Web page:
As of June 2020, the Royal Bhutan Police (RBP) has registered 66 Missing of Person (MoP) cases nationwide, out of which 8 are children. Thimphu police alone has registered 31 MoP cases so far. RBP is yet to find 13 missing people.
Likewise, 186 cases were registered with RBP in 2019, of which 66 were children and 124 were adults. Both years saw the highest number of female missing persons, 99 females were reported missing in 2019 and 20 females in 2020. The females’ age range between 13 years to 20 years.
90 percent of the cases result from elopement where the persons leave homes without informing their parents. Some of the other reasons cited for the cases are family issues, non-payment to staff, failing to pay the debts and difficulties in achieving academic goals.
The remaining 10 percent are due to pure parental negligence, whereby the parents report the missing children, and there are also a few cases of missing old aged people.
According to the Officer Commanding (OC) of Thimphu Police Station, many of the youth are going out in the pretext of doing school assignments in a friend’s house due to the school closure. MoP cases can turn into criminal cases, the OC said.
He said, “They think that eloping with a boyfriend is fine, but they do not realize the associated risks, like early marriage, teenage pregnancy and falling into a wrong person’s hand. In some situation, we have to charge the men for rape of a child below the age of 18, even though they have a sexual intercourse with consent from the girl. It is illegal by law.”
However, he said that the cases will not be registered if a boy is below 18 years of age. Nevertheless, in such a situation, maximum cases of men involved are above the age of 18 years, which makes them liable for rape.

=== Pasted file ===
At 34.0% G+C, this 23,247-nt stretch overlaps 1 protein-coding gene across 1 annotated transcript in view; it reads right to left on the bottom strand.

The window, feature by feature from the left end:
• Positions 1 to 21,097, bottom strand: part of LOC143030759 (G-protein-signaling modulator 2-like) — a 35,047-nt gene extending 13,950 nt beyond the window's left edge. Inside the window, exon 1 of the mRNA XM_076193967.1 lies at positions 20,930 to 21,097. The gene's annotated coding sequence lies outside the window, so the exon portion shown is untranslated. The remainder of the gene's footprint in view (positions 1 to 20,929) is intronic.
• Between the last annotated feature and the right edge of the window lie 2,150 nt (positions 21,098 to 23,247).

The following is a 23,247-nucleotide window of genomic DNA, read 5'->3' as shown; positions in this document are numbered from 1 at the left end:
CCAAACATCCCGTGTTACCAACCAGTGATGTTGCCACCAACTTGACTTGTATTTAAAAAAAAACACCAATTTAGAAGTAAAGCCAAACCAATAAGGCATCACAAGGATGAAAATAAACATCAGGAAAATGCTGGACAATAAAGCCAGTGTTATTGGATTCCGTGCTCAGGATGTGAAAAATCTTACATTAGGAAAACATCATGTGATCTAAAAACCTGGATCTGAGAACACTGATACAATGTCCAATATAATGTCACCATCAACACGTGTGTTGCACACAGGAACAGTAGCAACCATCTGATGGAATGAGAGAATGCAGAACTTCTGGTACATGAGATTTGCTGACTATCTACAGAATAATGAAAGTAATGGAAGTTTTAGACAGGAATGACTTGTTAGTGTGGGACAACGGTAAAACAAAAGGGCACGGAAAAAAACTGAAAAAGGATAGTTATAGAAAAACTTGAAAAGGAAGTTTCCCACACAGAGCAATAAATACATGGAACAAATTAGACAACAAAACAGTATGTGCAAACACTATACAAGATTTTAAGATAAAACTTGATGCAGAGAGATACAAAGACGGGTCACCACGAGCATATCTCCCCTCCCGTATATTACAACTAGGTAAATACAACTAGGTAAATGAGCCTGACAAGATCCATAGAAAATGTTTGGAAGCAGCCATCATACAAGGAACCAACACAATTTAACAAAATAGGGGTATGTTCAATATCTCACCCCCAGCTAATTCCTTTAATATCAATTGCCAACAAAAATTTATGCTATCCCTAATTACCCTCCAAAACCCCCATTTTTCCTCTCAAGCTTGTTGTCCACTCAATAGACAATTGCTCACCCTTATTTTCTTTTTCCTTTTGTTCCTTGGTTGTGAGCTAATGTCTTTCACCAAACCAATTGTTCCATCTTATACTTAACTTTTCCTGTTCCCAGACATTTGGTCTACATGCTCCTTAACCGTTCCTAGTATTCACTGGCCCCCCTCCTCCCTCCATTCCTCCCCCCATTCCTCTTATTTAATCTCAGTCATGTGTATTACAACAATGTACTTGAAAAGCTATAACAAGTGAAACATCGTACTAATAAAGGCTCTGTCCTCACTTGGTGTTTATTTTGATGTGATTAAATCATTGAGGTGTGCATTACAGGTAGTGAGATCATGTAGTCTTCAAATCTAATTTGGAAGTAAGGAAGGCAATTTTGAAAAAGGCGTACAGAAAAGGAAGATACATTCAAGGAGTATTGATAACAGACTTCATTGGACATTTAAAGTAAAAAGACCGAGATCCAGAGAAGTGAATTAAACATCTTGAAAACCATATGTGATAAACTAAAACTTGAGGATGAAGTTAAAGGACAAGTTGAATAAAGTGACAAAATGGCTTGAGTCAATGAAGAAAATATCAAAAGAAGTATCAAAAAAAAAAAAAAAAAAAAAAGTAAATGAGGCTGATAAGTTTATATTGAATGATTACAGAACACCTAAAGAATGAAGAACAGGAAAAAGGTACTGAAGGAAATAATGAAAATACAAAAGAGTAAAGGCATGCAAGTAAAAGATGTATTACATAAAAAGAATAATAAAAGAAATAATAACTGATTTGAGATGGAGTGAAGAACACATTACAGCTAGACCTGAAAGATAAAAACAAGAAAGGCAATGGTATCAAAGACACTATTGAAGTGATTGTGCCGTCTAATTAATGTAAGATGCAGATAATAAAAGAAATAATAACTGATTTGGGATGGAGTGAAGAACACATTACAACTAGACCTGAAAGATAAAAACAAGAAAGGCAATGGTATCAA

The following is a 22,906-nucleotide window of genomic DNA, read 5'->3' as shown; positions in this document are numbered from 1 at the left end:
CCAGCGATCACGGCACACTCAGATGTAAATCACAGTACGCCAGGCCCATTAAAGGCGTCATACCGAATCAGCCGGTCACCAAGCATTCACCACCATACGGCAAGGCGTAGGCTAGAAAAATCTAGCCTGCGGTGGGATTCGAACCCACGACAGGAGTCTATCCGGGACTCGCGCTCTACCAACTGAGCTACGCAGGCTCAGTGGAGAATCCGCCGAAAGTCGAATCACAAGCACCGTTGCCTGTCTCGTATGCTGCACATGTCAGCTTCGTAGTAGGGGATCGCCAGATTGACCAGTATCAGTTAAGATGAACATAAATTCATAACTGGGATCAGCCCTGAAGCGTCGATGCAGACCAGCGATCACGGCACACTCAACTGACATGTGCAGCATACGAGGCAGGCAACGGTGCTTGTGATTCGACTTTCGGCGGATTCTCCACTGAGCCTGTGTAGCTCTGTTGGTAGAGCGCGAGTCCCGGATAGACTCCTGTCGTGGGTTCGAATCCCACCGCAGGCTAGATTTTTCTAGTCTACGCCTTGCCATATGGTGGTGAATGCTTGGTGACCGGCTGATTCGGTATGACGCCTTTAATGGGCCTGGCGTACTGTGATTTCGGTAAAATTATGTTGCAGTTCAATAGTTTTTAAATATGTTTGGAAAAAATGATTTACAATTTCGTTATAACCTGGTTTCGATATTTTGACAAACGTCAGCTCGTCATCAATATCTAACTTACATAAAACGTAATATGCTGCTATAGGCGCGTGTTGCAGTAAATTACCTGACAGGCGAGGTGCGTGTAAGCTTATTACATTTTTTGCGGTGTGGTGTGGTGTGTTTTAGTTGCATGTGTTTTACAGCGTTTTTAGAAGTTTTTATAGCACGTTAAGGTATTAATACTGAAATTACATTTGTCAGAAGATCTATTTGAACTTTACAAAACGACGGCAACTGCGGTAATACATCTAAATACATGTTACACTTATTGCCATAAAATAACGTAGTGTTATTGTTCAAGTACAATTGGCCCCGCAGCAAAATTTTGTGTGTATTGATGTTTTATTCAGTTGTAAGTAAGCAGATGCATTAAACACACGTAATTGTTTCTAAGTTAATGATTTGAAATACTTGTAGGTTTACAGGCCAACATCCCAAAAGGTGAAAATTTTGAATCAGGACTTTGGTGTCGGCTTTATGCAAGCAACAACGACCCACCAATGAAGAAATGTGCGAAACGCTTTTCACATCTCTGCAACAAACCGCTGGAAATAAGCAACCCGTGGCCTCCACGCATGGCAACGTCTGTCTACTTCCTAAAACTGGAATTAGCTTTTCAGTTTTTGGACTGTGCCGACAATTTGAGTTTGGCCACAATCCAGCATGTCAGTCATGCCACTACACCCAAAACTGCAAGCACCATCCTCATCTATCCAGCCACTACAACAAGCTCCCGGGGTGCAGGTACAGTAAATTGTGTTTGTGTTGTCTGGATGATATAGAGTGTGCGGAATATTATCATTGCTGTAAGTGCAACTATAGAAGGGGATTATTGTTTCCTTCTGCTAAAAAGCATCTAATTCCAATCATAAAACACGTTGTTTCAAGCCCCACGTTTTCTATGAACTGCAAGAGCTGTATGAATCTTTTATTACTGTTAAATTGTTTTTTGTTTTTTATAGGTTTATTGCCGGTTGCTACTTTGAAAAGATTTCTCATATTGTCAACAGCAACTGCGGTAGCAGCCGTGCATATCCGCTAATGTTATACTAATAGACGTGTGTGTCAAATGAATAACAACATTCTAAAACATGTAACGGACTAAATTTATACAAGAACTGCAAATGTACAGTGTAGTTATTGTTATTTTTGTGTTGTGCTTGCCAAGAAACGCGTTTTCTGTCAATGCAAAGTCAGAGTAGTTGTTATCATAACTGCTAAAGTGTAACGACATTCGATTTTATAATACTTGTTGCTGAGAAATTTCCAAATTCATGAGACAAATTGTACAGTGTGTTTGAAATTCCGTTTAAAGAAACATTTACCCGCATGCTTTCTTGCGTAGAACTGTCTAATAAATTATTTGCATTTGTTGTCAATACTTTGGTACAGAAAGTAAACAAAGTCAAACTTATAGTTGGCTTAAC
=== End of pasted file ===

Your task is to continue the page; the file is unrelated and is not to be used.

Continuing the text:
The OC added that there is also a chance of the missing person staying out of reach because of the fear of going back home after eloping. Some of them take the drastic steps of running away to India and finding small jobs to sustain themselves, which also has risks, he added.
While dealing with most MoP cases, RBP is not able to trace the missing persons as most of their mobiles phones are switched off. However, 95 percent of the MoP cases are solved and the missing persons are handed over to their parents or relatives.
As for the remaining 5 percent, some persons are still missing, and there are some complaints people fail to update the police on the status of the missing person returning home by themselves or on being found.
RBP urged the public to take care of their children and keep tabs on their whereabouts, especially keeping an account of the company they keep and setting curfew timing so they avoid staying out late.
In recent times, RBP has been receiving an increasing number of MoP cases involving foreign laborers, whereby they have found and handed over to their respective owners. The reason given by most laborers for going missing is that they want to return back to their homes in India, he said.